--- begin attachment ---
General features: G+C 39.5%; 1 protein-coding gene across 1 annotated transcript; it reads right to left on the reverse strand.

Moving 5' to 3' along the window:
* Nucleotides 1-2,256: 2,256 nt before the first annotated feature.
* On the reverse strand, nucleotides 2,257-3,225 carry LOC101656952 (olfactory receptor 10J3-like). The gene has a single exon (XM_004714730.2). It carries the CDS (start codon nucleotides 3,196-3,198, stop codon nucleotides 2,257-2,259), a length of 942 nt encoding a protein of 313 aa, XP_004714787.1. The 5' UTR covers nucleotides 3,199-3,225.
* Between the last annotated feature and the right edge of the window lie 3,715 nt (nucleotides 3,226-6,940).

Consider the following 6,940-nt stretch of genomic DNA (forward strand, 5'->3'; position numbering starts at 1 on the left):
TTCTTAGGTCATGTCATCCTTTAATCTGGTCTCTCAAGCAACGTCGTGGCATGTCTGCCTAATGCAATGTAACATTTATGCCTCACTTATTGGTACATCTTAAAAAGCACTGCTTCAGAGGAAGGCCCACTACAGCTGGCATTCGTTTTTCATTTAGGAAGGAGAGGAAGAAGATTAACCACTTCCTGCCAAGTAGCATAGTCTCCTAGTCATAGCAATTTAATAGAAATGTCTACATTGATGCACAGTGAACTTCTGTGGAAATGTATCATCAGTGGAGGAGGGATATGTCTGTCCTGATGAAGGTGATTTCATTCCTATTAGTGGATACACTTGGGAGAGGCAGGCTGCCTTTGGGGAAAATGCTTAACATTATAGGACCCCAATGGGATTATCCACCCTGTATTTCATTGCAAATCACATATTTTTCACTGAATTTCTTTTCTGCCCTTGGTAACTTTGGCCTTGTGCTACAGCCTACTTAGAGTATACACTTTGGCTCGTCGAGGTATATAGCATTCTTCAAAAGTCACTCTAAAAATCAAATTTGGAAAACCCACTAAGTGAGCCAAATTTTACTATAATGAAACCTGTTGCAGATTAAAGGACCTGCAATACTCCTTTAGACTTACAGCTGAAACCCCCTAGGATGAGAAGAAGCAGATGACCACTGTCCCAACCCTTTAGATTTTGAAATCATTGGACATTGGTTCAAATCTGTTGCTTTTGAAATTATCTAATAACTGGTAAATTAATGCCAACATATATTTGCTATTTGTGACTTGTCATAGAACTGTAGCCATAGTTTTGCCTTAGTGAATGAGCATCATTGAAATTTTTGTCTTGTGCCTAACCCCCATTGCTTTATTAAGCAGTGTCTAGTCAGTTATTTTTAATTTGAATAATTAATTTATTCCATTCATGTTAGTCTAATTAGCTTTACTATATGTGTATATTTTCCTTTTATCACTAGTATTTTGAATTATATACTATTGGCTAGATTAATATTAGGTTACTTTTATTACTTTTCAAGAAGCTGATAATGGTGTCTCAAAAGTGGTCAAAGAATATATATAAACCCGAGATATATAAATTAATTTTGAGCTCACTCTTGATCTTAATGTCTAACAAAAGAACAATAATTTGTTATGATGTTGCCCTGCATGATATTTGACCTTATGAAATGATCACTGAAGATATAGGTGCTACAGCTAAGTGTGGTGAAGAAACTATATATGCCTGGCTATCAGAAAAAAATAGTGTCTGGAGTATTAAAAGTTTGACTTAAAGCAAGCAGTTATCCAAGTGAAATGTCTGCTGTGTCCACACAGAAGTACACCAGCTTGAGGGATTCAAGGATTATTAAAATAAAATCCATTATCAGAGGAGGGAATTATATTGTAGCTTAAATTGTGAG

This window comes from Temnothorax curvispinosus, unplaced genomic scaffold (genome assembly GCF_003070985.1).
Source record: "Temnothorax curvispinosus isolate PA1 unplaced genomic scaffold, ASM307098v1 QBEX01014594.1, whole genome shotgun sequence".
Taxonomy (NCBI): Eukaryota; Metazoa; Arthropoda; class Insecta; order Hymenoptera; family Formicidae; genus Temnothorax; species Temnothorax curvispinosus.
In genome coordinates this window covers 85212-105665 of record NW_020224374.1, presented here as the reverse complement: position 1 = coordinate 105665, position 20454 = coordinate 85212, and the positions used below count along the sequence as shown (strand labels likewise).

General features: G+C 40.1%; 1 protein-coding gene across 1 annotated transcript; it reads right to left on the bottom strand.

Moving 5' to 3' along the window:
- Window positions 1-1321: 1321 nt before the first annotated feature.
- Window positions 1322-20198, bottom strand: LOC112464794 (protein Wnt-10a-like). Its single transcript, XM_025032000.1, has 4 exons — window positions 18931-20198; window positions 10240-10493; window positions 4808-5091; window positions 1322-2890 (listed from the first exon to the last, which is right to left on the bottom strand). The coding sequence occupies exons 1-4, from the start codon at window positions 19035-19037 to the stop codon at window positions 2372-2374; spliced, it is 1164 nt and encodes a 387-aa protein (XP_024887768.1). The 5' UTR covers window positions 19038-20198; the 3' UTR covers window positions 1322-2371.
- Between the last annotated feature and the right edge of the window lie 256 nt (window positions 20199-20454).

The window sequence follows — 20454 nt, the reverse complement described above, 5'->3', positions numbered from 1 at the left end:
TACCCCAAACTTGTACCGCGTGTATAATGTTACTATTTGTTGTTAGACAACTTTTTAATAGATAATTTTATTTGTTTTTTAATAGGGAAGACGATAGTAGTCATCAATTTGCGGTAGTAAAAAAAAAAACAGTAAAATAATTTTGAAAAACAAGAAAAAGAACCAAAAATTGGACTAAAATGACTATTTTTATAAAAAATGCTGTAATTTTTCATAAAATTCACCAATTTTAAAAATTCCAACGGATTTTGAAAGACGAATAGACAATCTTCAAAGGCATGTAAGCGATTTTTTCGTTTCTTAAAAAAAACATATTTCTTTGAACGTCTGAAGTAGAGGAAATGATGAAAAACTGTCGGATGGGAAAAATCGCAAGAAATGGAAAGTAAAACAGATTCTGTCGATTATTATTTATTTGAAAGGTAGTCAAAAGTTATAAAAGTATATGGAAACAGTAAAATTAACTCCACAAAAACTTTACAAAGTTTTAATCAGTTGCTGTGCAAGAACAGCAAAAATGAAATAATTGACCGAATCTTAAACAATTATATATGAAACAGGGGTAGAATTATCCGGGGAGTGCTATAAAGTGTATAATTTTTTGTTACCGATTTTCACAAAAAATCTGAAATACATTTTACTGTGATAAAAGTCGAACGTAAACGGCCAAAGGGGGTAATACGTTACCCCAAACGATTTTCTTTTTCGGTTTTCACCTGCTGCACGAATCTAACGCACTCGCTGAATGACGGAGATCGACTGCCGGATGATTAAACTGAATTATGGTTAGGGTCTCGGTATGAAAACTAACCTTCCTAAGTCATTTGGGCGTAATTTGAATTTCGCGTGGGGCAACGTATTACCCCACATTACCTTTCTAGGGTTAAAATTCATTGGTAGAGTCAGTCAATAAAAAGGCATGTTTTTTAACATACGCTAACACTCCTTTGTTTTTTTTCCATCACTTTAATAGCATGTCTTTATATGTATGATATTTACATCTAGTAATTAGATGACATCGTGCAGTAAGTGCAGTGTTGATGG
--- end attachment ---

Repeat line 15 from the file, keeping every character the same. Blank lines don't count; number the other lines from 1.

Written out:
- Window positions 1322-20198, bottom strand: LOC112464794 (protein Wnt-10a-like). Its single transcript, XM_025032000.1, has 4 exons — window positions 18931-20198; window positions 10240-10493; window positions 4808-5091; window positions 1322-2890 (listed from the first exon to the last, which is right to left on the bottom strand). The coding sequence occupies exons 1-4, from the start codon at window positions 19035-19037 to the stop codon at window positions 2372-2374; spliced, it is 1164 nt and encodes a 387-aa protein (XP_024887768.1). The 5' UTR covers window positions 19038-20198; the 3' UTR covers window positions 1322-2371.